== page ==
The Great Australian Census Debacle


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By Pankaj Yadav

Tuesday, 9th August 2016. 7.15 pm. Midway through my daily evening walk, I suddenly remembered. Tonight was the much publicised Census night! I thought it was more important to finish my Census form than my walk. The thought of incurring a fine of $180, per night of delay in submitting the Census form, didn’t escape me either. So I retraced my steps back home, and immediately got stuck in the Census!

Getting on to the Census website was a breeze. With my Census pass code received in mail, I was able to enter the required details of the three members of my household, in about 40 minutes. I was now on to the last person – my late wife’s English cousin’s 24-year-old son, backpacking through Australia these days. A few error messages started showing up, suggesting I should call a 1300 number. After ignoring messages the first few times, I did call the 1300 number. It was busy. I tried again. A recorded message this time. I persevered with the form.

Hell Freezes Over

Just as I had an uncanny premonition of a website crash, my iPad screen froze. I tried various things, wanting to at the very least, save all the inputs of the last 40 minutes. But I couldn’t get the screens to react even the slightest despite my increasingly frantic keystrokes……

I was not the only one. This or some variation of it happened to most Australians on that fateful Census night.

So what happened? According to Australia’s Chief Statistician, David Kalisch, of the Australian Bureau of Statistics (ABS), he and technicians at IBM – the technology provider – had opted to shut down the Census website at 7.45 pm, after a confluence of system failures resulting from cyber interference by as yet unidentified people. “It was an attack, and we believe from

overseas,” Mr. Kalisch said. “It was quite clear it was malicious.”

This was a national bungle. Hardly the sort of thing that one expects to happen in a First World, wealthy country like Australia. I have been in Australia for almost 24 years now. I must have filled in 4 Census forms in this period. Never before, have strong arm tactics and threats been used to get Australians to participate in the Census by the Government. “Fill the Census form on 9th August, or be ready to pay steep fines for every day of lateness”! As it happens, the Government now has egg on its face and has gone all contrite in its tone! “Please fill the Census form by 23rd September. There will be no fines”.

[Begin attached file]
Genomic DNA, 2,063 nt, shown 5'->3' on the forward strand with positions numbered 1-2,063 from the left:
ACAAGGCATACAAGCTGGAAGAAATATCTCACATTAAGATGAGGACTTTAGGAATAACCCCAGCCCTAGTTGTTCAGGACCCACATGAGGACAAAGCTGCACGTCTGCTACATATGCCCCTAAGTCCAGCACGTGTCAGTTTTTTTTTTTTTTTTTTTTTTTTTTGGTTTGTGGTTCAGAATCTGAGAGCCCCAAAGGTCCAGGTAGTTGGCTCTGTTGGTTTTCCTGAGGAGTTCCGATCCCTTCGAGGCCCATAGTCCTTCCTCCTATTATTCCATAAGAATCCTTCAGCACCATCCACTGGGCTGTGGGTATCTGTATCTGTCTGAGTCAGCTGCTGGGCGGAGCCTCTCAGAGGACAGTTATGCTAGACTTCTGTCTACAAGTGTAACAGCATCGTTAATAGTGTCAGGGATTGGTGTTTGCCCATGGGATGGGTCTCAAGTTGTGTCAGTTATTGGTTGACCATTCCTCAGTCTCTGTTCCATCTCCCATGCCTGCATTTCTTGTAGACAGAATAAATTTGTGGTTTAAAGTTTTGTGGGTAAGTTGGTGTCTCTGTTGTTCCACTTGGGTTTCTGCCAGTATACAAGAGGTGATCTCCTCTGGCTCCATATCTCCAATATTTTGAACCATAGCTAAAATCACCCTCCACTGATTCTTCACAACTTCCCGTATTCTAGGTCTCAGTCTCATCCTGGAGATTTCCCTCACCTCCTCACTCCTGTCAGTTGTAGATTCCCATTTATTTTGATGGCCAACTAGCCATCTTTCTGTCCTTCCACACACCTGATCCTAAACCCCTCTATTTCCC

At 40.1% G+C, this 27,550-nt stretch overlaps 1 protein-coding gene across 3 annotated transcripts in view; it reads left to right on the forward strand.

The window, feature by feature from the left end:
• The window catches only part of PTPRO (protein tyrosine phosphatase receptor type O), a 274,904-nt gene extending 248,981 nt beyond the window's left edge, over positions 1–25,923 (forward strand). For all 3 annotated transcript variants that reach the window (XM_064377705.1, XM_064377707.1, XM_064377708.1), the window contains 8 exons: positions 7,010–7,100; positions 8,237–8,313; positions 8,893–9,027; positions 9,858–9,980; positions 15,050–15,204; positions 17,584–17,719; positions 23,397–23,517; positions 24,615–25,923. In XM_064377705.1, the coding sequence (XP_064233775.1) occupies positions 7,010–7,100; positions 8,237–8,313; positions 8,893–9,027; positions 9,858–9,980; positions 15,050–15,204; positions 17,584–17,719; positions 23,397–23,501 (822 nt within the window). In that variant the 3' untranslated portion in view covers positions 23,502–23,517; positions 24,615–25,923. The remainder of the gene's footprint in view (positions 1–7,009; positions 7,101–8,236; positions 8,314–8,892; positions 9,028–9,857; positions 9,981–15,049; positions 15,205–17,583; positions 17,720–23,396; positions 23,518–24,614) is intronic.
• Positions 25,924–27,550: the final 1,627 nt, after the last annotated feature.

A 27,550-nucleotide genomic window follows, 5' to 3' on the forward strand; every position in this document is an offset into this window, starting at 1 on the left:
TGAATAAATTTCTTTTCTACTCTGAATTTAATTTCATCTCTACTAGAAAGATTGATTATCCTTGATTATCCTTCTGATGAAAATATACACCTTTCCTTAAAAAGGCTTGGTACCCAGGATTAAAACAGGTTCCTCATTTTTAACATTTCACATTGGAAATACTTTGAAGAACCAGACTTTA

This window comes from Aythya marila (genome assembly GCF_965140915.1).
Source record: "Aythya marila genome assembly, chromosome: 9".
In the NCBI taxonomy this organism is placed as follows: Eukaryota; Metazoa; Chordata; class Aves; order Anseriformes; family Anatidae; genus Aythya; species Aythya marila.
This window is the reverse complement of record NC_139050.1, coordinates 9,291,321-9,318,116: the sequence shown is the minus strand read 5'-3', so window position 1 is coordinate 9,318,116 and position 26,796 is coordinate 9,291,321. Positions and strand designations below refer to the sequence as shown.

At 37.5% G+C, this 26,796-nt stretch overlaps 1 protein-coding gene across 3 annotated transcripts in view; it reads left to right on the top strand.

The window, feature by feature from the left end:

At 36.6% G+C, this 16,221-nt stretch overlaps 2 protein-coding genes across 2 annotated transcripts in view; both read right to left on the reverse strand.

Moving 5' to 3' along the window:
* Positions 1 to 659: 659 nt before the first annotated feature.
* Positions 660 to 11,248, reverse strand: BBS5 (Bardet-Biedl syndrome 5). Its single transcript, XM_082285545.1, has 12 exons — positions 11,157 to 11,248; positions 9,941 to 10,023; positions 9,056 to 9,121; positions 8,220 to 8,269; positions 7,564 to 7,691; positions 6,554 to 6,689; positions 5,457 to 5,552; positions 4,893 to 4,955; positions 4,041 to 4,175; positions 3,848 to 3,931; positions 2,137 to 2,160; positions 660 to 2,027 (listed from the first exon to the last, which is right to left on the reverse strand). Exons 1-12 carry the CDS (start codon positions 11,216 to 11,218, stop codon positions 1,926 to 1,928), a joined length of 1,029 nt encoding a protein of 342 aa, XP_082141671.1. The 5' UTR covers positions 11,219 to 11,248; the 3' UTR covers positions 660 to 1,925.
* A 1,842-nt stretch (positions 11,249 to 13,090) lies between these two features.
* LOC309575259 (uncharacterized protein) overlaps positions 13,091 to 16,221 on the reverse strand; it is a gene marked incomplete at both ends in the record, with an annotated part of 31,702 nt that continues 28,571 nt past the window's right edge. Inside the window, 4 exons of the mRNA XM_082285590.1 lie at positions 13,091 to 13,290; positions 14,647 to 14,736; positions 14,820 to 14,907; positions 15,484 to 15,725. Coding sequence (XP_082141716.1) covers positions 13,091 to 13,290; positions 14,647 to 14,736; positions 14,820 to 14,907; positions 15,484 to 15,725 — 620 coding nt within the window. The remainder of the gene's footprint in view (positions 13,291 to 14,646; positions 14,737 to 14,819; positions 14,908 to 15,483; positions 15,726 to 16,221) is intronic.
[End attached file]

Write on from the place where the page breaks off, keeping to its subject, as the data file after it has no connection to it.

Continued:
Not fine at all!

I don’t think this is good enough. It’s now the Australian citizens who have every right to ask the Government to pay for their wasted time on Tuesday night. If they were to be penalised heavily for any delays on their part, then every tenet of natural justice would dictate that they should be compensated by the party who failed to live up to its part of the agreement.

Had the Australian Government, as in previous years, used a more friendly tone in its promotion of the Census, I would not feel peeved enough to suggest a compensation to the Australian people. After all, this was going to be Australia’s first electronic Census.  And a grand experiment on this scale always carries a risk of failure with it. After all, unlike the country, I come from, and for very complex reasons that we will discuss on another occasion, Australians are conscientious people always willing to do their duty towards their nation.

The Government takes the Australian people for granted. And this trend has been steadily increasing since the end of the Keating era. The most glaring example being the moratorium imposed on information on the Government’s methods and activities in thwarting the attempts of refugees to make their way to Australia by sea. In our name, the Government does as it pleases, in complete secrecy. Hardly the act of a Government that treats its citizens as its masters!

The Census form itself was poorly designed. It didn’t have a “Save” button. It did have “Save and Exit”. Had the form have a “Save” button, I would have saved the data I had filled up and not wasted my time.

What about the privacy of our data? What confidence can anyone have that our personal information will be safe with the ABS when it’s Census website could be hacked by multiple elements so easily?

Food for thought

Personally, I think this brouhaha about the privacy of our data is a storm in a teacup anyway. All those who think that their private information is actually private, are either living under a rock or in an illusion. Facebook to your grocery store – and of course the Government – knows everything that is worth knowing, about you. And then some! Now I am not suggesting for a minute that you provide all your personal details to the first Nigerian scammer who approaches you by email! Of course, you must exercise caution. But to get worried about the ABS holding on to your name for 4 years – rather than 18 months, as before – is probably not necessary!

So where does the Great Australian Census debacle lead us? It shows once again that arrogant Governments, who do not respect their denizens enough, more often than not, end up having to munch on humble pie for dinner!

We welcome your comments at 

The Indian Telegraph Sydney Australia

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